Darragh bought a new football so we went to Parque Las Heras to play. It was General San Martin’s Feast Day so a day off from school. We woke up late to birdsong and sirens. On schooldays we`re up before the birds, but there are always sirens. It was sunny so I took out the sun cream and generously lathered it on. Anyone who knows my excessive sun-creaming will laugh at this point. We descended seven floors and left our building with the bright, new, orange ball proudly under Darragh’s arm. We marched the block to the park.
The park was hopping. Literally. Teenagers with springs attached to their shoes bounced like bunnies. Steel drums beat out a pulse. Legions of toddlers in motorized little cars drove round and round. Parts of the park were covered in white fluff as if flocks of sheep had been savaged earlier. Darragh picked up a massive nut that had fallen from a tree, discovering that it contained the same white fluffy interior. A yard of grass was at a premium so we scouted for a suitable yet secluded location to hide my poor first- touch.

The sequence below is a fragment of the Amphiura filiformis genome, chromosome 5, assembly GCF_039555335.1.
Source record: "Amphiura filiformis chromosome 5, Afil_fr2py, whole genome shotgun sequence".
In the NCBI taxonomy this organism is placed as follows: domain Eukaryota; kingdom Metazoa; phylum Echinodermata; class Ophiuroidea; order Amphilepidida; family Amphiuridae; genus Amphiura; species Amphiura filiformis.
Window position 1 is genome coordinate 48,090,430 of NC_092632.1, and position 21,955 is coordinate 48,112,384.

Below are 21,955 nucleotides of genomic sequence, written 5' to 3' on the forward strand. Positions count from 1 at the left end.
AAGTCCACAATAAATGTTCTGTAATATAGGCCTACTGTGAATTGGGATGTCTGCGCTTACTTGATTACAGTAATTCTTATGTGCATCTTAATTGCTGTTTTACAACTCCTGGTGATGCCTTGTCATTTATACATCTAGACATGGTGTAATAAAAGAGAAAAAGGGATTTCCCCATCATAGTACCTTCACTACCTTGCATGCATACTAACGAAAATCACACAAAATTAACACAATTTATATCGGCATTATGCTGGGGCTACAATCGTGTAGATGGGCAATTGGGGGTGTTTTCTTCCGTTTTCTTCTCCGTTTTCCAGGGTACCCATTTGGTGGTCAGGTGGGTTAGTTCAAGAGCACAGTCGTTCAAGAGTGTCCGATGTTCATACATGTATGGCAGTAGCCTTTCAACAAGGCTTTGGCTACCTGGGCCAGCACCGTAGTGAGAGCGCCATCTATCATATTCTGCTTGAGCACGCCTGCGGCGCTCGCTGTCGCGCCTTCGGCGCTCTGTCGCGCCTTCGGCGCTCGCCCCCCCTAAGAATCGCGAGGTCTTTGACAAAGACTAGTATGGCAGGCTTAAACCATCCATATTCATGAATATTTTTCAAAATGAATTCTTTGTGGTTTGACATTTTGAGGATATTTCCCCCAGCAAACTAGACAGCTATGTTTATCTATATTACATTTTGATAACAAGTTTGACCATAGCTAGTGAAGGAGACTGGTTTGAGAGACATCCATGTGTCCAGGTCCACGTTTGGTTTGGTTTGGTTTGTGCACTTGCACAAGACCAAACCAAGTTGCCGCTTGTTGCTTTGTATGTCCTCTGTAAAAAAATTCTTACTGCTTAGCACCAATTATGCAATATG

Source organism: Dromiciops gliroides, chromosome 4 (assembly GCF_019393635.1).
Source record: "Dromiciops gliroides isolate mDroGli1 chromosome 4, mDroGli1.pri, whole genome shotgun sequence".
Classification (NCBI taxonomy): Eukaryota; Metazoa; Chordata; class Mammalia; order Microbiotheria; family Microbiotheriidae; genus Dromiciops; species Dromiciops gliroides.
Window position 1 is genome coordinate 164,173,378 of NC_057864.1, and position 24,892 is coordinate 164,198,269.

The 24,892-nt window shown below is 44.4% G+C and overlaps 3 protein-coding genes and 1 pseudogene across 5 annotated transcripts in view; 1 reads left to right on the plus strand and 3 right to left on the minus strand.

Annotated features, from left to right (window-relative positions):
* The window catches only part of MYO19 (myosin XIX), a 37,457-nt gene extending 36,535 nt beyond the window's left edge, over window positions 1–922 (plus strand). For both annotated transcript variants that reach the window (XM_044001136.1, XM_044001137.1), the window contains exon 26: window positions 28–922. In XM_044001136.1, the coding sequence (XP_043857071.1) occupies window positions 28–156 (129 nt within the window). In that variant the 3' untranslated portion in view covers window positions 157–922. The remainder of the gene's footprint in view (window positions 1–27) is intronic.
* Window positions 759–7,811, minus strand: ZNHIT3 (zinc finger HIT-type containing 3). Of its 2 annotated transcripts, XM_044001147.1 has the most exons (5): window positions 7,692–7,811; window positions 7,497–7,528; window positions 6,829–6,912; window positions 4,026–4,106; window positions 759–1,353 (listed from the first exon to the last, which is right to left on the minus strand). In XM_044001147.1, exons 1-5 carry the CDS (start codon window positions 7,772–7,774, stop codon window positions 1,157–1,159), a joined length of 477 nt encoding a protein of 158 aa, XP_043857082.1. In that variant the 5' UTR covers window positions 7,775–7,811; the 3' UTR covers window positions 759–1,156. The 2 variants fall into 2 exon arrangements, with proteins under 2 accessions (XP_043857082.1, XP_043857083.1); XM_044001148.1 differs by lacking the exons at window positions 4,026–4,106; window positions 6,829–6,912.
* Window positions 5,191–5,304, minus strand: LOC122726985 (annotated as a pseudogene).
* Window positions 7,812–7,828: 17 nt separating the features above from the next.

Passing bare trees, groomed dogs on leads and friends sharing mate, we found a grassy spot and shyly began passing the pristine ball. Eventually, losing inhibition with no-one watching I began the usual messing; botched attempts at extravagant skills. Ribolas, bicycle kicks, Cruyff-turns. Trying to break my embarrassing keepy-uppy record. Soon one of the local children joined us. Then more and a match began. One child looked at me and in Spanish asked, `Are you a foreigner? You look like a foreigner. Are you Brazilian?’ I don’t know if it was my silky football skills or the excessive sun-cream that gave me away.